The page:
- Establish the effect of various food components (e.g., flavonoids,
other antioxidants, citrate) on metabolism and indicators
Develop food composition databases to accurately assess the
intake of these food components and conduct human studies
the biological function of these dietary constituents.
Rationale: A growing body of scientific evidence suggests that
food components may affect the risk of chronic disease, but data
are lacking on the intakes of these dietary constituents, their
biological function, and their health effects independent of nutrients.
- Investigate the dietary requirements of vitamin D in vulnerable
groups (i.e., older adults, house-bound individuals, and those
with dark skin). This research requires the development of a database
for the vitamin D content of foods, estimates of usual vitamin
D intake from foods, determination of the indicators of vitamin
D status and the effect of latitude and seasons on those indicators,
and the vitamin D intake required to maintain adequate status
in various age and ethic groups.
Rationale: Vitamin D is supplied mainly by synthesis in the skin
with sunlight exposure, and this synthesis may be adequate in
fair-skinned people who are active outdoors, especially in southern
States. Older, less active people who stay indoors and those with
darkly pigmented skin are more prone to having vitamin D insufficiency.
The National Health and Nutrition Examination Survey, which monitors
vitamin D status only in northern latitudes during the summer
months, may not adequately detect insufficiency.
- Investigate the vitamin E requirements of individuals consuming
various types and amounts of dietary fat, the bioavailability
of vitamin E from various food sources, and the effect of vitamin
E status on the risk of chronic disease. Develop a comprehensive
nutrient database for the vitamin E content of foods.
Rationale: Current data suggest that the vitamin E intakes of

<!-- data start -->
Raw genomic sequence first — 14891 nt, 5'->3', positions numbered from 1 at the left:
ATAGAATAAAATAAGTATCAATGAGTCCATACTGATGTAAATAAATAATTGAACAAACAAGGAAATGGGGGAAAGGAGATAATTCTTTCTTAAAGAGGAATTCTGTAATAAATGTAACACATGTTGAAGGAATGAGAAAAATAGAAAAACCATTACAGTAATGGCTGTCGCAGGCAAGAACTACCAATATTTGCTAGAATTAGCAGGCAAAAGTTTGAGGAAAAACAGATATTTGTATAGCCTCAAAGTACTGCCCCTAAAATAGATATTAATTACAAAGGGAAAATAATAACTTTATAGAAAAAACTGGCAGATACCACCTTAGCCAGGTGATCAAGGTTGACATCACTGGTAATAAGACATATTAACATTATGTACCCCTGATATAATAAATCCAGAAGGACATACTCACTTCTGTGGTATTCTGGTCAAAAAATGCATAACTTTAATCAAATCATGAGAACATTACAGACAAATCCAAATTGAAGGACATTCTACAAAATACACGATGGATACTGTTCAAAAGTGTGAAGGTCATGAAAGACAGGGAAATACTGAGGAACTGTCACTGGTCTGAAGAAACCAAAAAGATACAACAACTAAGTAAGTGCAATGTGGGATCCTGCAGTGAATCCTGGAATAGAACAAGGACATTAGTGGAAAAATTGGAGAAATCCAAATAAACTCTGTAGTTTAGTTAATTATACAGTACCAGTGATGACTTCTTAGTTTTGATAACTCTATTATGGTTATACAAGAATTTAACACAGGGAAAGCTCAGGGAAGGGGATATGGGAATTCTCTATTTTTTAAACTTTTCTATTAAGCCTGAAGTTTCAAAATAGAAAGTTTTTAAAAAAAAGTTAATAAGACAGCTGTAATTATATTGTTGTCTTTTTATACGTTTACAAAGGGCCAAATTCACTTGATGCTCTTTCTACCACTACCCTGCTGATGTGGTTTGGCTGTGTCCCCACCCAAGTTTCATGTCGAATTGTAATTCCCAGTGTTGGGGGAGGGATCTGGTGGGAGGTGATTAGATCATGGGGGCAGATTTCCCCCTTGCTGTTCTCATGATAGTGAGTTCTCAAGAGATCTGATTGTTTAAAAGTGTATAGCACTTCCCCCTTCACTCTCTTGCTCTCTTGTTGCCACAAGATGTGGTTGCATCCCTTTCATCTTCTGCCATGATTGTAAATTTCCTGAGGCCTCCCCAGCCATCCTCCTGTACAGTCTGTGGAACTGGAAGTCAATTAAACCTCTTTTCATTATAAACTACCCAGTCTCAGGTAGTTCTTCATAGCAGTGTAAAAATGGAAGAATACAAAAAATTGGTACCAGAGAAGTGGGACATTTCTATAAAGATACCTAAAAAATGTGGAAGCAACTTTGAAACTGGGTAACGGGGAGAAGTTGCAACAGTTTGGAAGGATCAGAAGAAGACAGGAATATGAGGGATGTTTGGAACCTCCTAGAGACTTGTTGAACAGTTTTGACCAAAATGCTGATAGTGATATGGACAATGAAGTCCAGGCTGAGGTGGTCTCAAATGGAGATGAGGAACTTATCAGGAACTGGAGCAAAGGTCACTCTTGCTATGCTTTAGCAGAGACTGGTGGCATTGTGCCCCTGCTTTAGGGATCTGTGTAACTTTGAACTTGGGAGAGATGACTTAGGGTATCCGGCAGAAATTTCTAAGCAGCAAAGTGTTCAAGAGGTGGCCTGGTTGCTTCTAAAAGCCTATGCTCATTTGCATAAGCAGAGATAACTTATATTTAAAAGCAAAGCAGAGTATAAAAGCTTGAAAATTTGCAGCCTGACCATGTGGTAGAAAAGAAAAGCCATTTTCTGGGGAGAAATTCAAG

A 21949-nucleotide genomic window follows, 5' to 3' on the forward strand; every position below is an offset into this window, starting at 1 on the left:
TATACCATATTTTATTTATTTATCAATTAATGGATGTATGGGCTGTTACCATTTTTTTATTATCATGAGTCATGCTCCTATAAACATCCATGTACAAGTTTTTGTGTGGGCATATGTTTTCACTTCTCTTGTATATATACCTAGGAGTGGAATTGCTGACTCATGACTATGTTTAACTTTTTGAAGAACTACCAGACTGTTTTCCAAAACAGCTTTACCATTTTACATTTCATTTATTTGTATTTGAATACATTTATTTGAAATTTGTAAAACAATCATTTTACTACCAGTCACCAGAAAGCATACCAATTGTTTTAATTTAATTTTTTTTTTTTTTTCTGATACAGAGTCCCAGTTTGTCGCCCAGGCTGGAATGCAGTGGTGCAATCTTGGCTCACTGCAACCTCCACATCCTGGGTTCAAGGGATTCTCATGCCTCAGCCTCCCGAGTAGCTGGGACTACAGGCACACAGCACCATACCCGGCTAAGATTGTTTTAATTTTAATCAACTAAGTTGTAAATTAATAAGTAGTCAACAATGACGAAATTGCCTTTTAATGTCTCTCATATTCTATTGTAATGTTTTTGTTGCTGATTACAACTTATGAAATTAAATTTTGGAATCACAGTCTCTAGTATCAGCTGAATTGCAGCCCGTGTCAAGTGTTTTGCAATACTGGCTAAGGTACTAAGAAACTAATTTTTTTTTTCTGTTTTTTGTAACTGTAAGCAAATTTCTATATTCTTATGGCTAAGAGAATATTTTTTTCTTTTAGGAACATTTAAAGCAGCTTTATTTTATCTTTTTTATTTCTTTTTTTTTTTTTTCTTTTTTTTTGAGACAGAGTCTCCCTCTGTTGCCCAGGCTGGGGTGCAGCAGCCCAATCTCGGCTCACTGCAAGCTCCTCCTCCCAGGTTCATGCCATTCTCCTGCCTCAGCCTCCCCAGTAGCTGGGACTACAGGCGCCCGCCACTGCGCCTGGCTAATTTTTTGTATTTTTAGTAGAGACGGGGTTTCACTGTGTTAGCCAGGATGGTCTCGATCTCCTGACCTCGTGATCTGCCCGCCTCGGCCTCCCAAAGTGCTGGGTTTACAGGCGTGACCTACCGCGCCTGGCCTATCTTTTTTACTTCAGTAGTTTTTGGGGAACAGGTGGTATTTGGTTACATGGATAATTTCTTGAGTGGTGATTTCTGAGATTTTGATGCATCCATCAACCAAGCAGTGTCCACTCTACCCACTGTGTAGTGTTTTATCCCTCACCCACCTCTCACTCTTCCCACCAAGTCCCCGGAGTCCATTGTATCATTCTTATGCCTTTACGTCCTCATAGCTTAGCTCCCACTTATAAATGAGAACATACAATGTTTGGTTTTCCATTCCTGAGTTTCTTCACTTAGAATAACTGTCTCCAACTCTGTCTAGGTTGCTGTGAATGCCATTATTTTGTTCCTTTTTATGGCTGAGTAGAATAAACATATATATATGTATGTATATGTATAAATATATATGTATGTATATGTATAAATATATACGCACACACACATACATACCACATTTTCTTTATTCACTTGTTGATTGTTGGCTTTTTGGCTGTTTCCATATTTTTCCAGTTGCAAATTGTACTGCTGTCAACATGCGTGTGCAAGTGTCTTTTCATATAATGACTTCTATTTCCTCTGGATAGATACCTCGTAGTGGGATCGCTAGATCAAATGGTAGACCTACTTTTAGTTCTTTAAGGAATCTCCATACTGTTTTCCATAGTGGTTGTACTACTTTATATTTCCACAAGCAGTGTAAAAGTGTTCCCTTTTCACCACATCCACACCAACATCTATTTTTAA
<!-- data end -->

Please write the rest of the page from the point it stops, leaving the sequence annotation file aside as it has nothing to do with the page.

Americans are inadequate compared with the Recommended Dietary
Allowances. However, the health consequences of chronically low
vitamin E intakes are uncertain.
- Investigate the relationship between added sugar intake and
various health outcomes, including BMI (or obesity) and type 2
Rationale: There is a paucity of longitudinal studies that assessed
the long-term effects of added sugars on BMI and other health
outcomes. Long-term studies, and if possible, dose-response trials
are needed to better understand the relationship between added
sugar consumption and health in adults and children.
- Investigate the relationship between portion size and BMI
Rationale: There is a lack of longitudinal studies that assessed
the long-term effects of differing portion sizes on BMI and obesity.
It is important to find out whether a campaign to limit portion
size would be effective in the prevention of overweight and obesity.
- Investigate the relationship between the pattern of food intake
(i.e., skipping breakfast or other meals or the frequency of food
consumption) and BMI (or obesity).
Rationale: The effect of skipping meals or frequent snacking
on BMI (and obesity) is not clear. Current data are poor and short
term. It is important in designing strategies for managing body
weight to have a better understanding of the role of pattern of
food intake on body adiposity.
- Investigate the relationship between dietary glycemic load
Rationale: The effect of glycemic response on BMI is uncertain,
because evidence from observational studies is inconsistent and
because there are few randomized trials. Randomized trials are
required to establish whether the dietary glycemic load is an
important factor in regulating body fat and altering the risk
for type 2 diabetes.
- Determine how the dietary macronutrient ratio affects management
of body weight and nutrient adequacy.
Rationale: The Institute of Medicine (IOM)
recommendations for acceptable macronutrient distribution range
(AMDR) provide a wide range of carbohydrate, protein, and fat
intakes. Various ratios of macronutrients within the AMDR need
to be tested in long-term studies to determine their effects